Program Milestone: Implement permit limits for wastewater discharge.
Pennsylvania’s real success story in meeting Blueprint goals lies in the wastewater sector. Wastewater treatment plants have installed technologies or purchased credits that reduce their contribution to nitrogen, phosphorus, and sediment pollution. By 2015, this sector had already exceeded its 2017 goals. Wastewater treatment plants have exceeded goals to the extent that phosphorus reduction across all sectors combined is considered only slightly off-track.
Lack of progress in the agricultural and stormwater sectors, however, may mean more reductions from wastewater will be required. In past reviews of the Commonwealth’s progress, EPA has indicated further reducing allowable amounts of nitrogen and phosphorus in discharge permits is an option. We encourage the Commonwealth to avoid this outcome by accelerating its efforts to reduce pollution from agricultural and urban sources.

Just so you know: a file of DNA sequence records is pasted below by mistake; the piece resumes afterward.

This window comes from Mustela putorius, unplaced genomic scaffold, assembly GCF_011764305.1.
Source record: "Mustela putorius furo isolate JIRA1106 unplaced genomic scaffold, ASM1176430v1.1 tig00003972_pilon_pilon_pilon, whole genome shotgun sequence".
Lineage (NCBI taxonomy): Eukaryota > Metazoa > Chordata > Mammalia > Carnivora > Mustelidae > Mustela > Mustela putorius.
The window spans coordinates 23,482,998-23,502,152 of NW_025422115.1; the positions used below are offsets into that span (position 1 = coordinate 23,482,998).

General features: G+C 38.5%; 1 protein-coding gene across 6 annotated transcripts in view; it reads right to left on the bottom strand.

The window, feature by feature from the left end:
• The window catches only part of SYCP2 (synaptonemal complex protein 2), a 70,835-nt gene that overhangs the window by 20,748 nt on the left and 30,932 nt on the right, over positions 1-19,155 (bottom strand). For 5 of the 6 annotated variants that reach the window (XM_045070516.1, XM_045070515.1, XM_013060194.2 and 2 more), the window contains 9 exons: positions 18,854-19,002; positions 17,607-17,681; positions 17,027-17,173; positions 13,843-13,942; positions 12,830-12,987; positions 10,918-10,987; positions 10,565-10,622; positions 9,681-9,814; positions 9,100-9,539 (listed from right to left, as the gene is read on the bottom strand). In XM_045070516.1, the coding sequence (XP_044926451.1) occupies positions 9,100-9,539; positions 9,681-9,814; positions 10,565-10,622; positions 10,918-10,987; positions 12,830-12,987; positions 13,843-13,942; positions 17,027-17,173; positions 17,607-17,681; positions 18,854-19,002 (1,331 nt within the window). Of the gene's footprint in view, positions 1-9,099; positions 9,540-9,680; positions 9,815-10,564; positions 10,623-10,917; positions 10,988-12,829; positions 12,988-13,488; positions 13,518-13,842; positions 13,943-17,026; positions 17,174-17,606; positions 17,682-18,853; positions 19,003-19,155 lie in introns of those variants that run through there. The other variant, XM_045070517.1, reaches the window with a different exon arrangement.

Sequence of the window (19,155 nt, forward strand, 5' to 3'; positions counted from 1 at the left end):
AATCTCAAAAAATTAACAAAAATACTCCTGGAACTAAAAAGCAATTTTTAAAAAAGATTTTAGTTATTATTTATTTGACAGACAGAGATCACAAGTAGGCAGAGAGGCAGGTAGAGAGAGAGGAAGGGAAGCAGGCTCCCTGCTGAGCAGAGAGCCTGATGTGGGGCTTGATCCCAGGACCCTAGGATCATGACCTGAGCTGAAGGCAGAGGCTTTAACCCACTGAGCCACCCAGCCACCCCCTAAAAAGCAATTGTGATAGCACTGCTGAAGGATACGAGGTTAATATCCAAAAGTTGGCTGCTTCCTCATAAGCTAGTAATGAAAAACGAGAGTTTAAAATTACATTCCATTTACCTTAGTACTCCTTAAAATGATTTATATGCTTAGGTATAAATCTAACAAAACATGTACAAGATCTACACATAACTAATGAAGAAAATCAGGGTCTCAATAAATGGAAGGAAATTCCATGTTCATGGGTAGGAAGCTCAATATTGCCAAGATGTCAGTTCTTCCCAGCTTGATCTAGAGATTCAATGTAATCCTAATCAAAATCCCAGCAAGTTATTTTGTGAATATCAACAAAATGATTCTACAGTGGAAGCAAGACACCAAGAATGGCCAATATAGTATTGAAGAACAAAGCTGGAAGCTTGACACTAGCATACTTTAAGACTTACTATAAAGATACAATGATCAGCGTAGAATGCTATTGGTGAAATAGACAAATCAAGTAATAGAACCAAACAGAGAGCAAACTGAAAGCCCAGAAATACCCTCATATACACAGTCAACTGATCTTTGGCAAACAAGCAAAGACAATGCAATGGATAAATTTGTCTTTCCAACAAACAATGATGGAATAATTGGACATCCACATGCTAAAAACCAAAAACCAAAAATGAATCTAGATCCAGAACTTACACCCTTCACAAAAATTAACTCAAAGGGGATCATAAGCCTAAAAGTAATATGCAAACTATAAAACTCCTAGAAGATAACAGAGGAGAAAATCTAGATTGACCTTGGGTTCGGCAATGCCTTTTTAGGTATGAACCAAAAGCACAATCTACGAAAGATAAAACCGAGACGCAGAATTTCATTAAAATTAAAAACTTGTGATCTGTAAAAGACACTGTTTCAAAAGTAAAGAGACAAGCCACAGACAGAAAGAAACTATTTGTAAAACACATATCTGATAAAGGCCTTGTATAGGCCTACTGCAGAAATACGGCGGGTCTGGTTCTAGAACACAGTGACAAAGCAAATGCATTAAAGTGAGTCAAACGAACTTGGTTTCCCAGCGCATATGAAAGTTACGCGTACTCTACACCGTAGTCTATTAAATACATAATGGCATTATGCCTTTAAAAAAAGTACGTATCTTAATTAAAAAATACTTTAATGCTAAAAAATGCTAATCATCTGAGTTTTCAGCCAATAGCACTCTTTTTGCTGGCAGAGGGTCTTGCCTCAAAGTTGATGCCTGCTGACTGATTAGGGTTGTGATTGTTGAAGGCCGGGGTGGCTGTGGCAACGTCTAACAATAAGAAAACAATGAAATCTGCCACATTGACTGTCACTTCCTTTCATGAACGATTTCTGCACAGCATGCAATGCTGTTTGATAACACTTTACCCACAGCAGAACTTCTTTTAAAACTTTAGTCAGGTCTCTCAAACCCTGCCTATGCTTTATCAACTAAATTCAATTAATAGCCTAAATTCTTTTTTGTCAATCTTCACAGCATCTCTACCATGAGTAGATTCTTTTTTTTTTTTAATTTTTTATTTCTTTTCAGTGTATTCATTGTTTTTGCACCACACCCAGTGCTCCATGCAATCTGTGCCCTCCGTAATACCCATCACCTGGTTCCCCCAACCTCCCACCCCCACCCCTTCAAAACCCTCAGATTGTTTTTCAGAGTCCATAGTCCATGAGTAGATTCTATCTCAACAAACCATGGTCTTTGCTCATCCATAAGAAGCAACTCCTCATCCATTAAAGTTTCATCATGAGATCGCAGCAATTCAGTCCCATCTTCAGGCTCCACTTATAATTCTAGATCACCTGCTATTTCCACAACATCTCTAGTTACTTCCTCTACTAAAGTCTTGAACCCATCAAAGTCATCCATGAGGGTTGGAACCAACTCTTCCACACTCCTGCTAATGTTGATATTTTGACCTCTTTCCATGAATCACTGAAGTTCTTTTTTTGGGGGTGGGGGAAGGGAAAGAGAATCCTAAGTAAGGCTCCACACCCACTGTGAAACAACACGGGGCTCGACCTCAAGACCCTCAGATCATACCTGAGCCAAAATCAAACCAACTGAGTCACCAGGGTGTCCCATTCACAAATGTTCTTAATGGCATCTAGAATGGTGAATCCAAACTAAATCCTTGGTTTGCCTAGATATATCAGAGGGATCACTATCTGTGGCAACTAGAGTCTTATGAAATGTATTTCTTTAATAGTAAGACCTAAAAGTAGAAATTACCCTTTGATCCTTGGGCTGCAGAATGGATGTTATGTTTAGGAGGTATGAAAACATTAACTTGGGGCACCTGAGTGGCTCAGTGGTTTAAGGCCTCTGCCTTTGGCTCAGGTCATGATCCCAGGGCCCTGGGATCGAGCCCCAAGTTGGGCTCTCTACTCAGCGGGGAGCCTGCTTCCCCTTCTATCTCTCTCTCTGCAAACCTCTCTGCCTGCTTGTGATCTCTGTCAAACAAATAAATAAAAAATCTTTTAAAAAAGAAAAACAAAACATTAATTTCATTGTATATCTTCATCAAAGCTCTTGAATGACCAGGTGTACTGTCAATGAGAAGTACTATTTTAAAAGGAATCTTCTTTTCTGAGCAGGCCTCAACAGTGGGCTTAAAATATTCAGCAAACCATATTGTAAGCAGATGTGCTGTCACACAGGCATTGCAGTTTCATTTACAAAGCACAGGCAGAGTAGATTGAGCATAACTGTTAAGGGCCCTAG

A key component of Pennsylvania’s Reboot Strategy is the commitment, led by the Department of Conservation and Natural Resources, to plant 95,000 acres of streamside forested buffers. With agricultural and stormwater sectors not meeting Pennsylvania’s pollution-reduction targets, accelerating the implementation of streamside buffers is crucial. Streamside buffers—trees and shrubs planted along streams—are one of the most cost-effective practices for reducing nitrogen, phosphorus, and sediment pollution in both rural and urban landscapes. A renewed focus on installing new buffers and preserving existing ones is more important than ever. Otherwise, EPA may require additional measures, such as comparatively more costly upgrades to wastewater treatment plants.
Recently, DEP put out their “Game Plan for Success” to develop Pennsylvania’s Phase III Watershed Implementation Plan (WIP), that describes actions to be taken from 2019 to 2025. We are encouraged by many elements of the game plan, especially the inclusion of funding and local area planning in the process. To get Pennsylvania on track, continuous, collaborative, and meaningful input and buy-in from vested stakeholders, such as key agricultural leaders, local governments, and conservation organizations, will be critical. Leadership from Pennsylvania’s elected officials, including those in the Governor’s office, as well as strong federal support from the Chesapeake Bay Program to coordinate agencies and stakeholders is crucial.